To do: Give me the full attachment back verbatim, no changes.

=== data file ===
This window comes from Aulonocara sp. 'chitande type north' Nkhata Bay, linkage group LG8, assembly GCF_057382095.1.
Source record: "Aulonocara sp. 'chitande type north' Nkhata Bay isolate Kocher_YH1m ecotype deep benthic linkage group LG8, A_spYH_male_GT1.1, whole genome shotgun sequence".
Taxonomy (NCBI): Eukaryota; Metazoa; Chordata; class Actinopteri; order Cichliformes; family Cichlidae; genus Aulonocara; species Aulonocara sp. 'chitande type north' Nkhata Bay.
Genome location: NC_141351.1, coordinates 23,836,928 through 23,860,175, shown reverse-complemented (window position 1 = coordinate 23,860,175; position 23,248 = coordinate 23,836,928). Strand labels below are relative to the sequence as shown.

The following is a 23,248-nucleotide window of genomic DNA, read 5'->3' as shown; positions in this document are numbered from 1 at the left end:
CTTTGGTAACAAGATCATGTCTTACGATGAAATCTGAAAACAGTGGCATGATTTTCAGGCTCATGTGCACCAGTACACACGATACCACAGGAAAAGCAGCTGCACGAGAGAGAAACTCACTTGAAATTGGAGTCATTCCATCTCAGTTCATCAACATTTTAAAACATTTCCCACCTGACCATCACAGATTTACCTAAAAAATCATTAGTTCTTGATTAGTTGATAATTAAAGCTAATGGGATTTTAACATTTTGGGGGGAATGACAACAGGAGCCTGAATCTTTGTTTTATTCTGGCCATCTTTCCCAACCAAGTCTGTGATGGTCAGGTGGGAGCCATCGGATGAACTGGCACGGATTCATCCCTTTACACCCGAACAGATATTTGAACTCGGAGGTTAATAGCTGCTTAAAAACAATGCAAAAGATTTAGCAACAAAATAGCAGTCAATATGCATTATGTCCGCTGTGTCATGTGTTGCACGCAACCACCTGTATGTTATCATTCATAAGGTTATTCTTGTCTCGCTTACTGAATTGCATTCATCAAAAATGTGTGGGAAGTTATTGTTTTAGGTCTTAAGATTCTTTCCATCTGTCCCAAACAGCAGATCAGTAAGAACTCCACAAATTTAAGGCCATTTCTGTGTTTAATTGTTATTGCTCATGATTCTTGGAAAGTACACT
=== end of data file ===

This window comes from Aulonocara sp. 'chitande type north' Nkhata Bay, linkage group LG8, assembly GCF_057382095.1.
Source record: "Aulonocara sp. 'chitande type north' Nkhata Bay isolate Kocher_YH1m ecotype deep benthic linkage group LG8, A_spYH_male_GT1.1, whole genome shotgun sequence".
Taxonomy (NCBI): Eukaryota; Metazoa; Chordata; class Actinopteri; order Cichliformes; family Cichlidae; genus Aulonocara; species Aulonocara sp. 'chitande type north' Nkhata Bay.
Genome location: NC_141351.1, coordinates 23,836,928 through 23,860,175, shown reverse-complemented (window position 1 = coordinate 23,860,175; position 23,248 = coordinate 23,836,928). Strand labels below are relative to the sequence as shown.

The following is a 23,248-nucleotide window of genomic DNA, read 5'->3' as shown; positions in this document are numbered from 1 at the left end:
CTTTGGTAACAAGATCATGTCTTACGATGAAATCTGAAAACAGTGGCATGATTTTCAGGCTCATGTGCACCAGTACACACGATACCACAGGAAAAGCAGCTGCACGAGAGAGAAACTCACTTGAAATTGGAGTCATTCCATCTCAGTTCATCAACATTTTAAAACATTTCCCACCTGACCATCACAGATTTACCTAAAAAATCATTAGTTCTTGATTAGTTGATAATTAAAGCTAATGGGATTTTAACATTTTGGGGGGAATGACAACAGGAGCCTGAATCTTTGTTTTATTCTGGCCATCTTTCCCAACCAAGTCTGTGATGGTCAGGTGGGAGCCATCGGATGAACTGGCACGGATTCATCCCTTTACACCCGAACAGATATTTGAACTCGGAGGTTAATAGCTGCTTAAAAACAATGCAAAAGATTTAGCAACAAAATAGCAGTCAATATGCATTATGTCCGCTGTGTCATGTGTTGCACGCAACCACCTGTATGTTATCATTCATAAGGTTATTCTTGTCTCGCTTACTGAATTGCATTCATCAAAAATGTGTGGGAAGTTATTGTTTTAGGTCTTAAGATTCTTTCCATCTGTCCCAAACAGCAGATCAGTAAGAACTCCACAAATTTAAGGCCATTTCTGTGTTTAATTGTTATTGCTCATGATTCTTGGAAAGTACACT